And I liked doing it. I didn’t do it for the money, although the money was nice at that time, and then I stopped doing that when Lyft went public, they cut the driver pay significantly. And then when my hearing started to go worse than it already was, I couldn’t hear people. So there was no reason to continue doing it.
IVAN: And you’ve talked about your hearing loss before, and I’ve read that that’s one of the reasons you retired from MPR.
BOB: Yeah, it’s the reason I retired.
IVAN: The reason. And you have something called Meniere’s disease.
BOB: Yeah, Meniere’s is an inner ear disease. There’s no cure, they don’t know what causes it, but it results in hearing loss. But more importantly, a Meniere’s attack is violent vertigo, including nausea, throwing up and the whole thing and it can last several hours. And it eventually leaves you deaf. Then in a minority of cases it will jump to the good ear, and it will go after that and that’s what happened with me.
And so, you don’t really know when the attacks are going to come and that was difficult to be in the radio business and have people depending on you to be somewhere. There was a morning I was supposed to fill in, I think for Kerri Miller, and I had done all the research for the show we were going to do, and I had an attack that morning. So, at the last minute I had to cancel, and I felt really bad about that. I was always very dependable, and I don’t like being somebody that people can’t depend on.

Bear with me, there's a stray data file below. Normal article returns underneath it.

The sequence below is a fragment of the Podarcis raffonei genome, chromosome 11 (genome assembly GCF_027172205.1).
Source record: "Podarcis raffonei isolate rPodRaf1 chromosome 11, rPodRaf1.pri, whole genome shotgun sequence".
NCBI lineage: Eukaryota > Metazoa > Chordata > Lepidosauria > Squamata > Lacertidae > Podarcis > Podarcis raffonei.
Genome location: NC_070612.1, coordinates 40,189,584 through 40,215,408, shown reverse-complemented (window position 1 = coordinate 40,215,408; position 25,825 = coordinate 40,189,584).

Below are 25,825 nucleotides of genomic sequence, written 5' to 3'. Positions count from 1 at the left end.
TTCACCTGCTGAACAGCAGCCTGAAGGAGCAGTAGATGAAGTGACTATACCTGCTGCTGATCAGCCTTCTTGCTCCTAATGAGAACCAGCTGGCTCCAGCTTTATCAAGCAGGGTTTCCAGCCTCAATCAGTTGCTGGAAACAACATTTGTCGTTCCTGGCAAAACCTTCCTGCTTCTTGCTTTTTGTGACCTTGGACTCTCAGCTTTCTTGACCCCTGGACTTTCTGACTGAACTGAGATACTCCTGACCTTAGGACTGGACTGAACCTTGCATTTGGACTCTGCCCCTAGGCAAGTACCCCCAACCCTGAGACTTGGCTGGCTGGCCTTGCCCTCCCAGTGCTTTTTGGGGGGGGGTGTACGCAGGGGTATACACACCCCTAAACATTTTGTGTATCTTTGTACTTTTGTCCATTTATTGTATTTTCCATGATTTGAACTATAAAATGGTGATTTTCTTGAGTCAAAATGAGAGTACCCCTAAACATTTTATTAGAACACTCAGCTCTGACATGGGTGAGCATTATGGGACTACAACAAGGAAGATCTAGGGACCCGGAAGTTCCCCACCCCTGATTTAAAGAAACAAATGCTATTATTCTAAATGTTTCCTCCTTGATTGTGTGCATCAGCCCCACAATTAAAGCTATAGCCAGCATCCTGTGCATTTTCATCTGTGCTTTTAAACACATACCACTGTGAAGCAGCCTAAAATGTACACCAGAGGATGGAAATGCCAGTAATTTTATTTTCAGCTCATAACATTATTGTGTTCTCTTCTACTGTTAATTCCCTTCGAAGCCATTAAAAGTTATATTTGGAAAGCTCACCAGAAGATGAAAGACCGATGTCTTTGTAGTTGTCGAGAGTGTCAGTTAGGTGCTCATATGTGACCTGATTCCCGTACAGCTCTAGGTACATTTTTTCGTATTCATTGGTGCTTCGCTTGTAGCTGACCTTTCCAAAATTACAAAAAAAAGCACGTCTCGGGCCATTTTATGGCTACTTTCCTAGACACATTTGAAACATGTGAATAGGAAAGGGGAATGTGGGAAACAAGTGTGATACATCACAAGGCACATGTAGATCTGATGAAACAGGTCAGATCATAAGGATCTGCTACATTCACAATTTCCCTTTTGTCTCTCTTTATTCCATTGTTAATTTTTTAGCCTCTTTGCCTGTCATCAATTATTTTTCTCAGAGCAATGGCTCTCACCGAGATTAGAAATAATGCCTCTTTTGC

The next night I had another , and I just sent off an email to the boss saying, That’s it. I’m retiring on the day I turn 65 and qualify for Medicare. I had been kind of waiting them out, hoping I could get a buyout. I think they waited me out hoping I would retire first. I had nothing left to say on NewsCut, so it made perfect sense.
IVAN: And how has that affected your side hustles, like you mentioned you can’t do the Lyft driving anymore?
BOB: Yeah, I did some DoorDash. I love driving for one thing. That’s one of the reasons. I wasn’t going to take Social Security until my actual retirement age which was 66 this past May. A couple of side hustles and used the money to pay for my Medicare premiums, and stuff like that. The DoorDash was great because I would only do it for a couple hours in the afternoon, so I could listen to Tom Crann and All Things Considered and Marketplace, and The Daily, while I drove around. Whereas before I wasn’t really able to listen to it. So, that was kind of cool. I haven’t done much of that though. And, of course, then I had the Twins also. So I was keeping pretty busy. The hard part now is people are wearing masks, and I really need to see people’s lips moving.
IVAN: I guess that begs the question, how are you doing this interview? How is that working?